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Medical Devices and Healthcare IT

Hand-held, Battery-powered CO2 Monitor Design Could Improve the Health of Millions

23 March 2018

The changing carbon dioxide content of a breath creates a waveform shape of the inhalation and exhalation Source: Gas Sensing SolutionsSource: Gas Sensing Solutionsthat has been established as an indicator for several medical conditions. Called capnography, the equipment needed to detect this is large, expensive and mains-powered, which has restricted its use to monitoring anesthesia in operating theaters and critical care.

Gas Sensing Solutions (GSS) is changing this with its innovative CO2 sensor technology. The company uses a specially developed LED as the light source at the heart of the sensor. As this can turn on and off almost instantaneously, readings can be taken at more than 50 times a second. The LED also requires very little power, enabling battery-powered CO2 sensing devices to be created with long battery lives.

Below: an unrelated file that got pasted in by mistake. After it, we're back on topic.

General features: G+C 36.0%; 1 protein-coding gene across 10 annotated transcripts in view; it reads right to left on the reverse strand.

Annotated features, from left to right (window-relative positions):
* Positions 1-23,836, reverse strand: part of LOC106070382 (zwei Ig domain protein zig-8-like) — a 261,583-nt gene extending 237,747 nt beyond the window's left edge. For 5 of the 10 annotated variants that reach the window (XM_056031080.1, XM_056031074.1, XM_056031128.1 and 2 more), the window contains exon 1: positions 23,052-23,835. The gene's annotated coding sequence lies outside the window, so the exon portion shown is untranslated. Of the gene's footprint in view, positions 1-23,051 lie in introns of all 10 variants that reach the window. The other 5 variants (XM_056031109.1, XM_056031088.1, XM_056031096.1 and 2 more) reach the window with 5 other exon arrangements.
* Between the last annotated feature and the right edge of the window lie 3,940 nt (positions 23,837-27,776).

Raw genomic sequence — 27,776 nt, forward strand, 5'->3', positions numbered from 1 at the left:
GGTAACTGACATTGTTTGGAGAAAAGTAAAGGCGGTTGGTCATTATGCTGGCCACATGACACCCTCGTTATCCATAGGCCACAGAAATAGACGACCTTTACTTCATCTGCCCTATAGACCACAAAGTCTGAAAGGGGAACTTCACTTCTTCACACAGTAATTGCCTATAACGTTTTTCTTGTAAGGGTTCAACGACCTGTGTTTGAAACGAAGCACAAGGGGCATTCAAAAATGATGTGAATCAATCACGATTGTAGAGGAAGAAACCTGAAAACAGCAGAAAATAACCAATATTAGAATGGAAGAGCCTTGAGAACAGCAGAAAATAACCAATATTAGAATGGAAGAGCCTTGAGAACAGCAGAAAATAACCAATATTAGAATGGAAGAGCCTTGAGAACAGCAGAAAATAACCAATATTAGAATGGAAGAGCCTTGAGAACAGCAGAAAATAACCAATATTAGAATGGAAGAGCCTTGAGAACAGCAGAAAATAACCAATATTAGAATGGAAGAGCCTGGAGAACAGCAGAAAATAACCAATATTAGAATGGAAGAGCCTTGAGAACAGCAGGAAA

This breakthrough in CO2 sensing is being commercialized for the medical market by GSS' sister company, Cambridge Respiratory Innovations Limited (CRiL). GSS has exclusively developed an ultra-fast, compact version of its SprintIR®6S CO2 sensor for CRiL to provide the level of accuracy needed to produce detailed waveforms and to work in the challenging medical environment. This has enabled CRiL to develop a hand-held personal respiratory monitor, called N-Tidal™, which analyzes CO2 levels in normal tidal breathing.

The research, development and feasibility studies for N-Tidal have taken four years, which has been funded by CRiL's shareholders, the UK government (through Innovate UK) and charities. CRiL has just secured a £900,000 development contract from the NHS to create the market-ready monitor for use in clinical studies that will lead to N-Tidal being registered for medical and patient use. Advanced prototypes of this innovative technology have already been used to investigate a range of conditions from asthma to cystic fibrosis, and from chronic obstructive pulmonary disease to congestive heart failure. CRiL's development contract comes from SBRI Healthcare, an NHS body that funds innovations with a positive impact on patient care and which will save the NHS money.

To contact the author of this article, email engineering360editors@ieeeglobalspec.com


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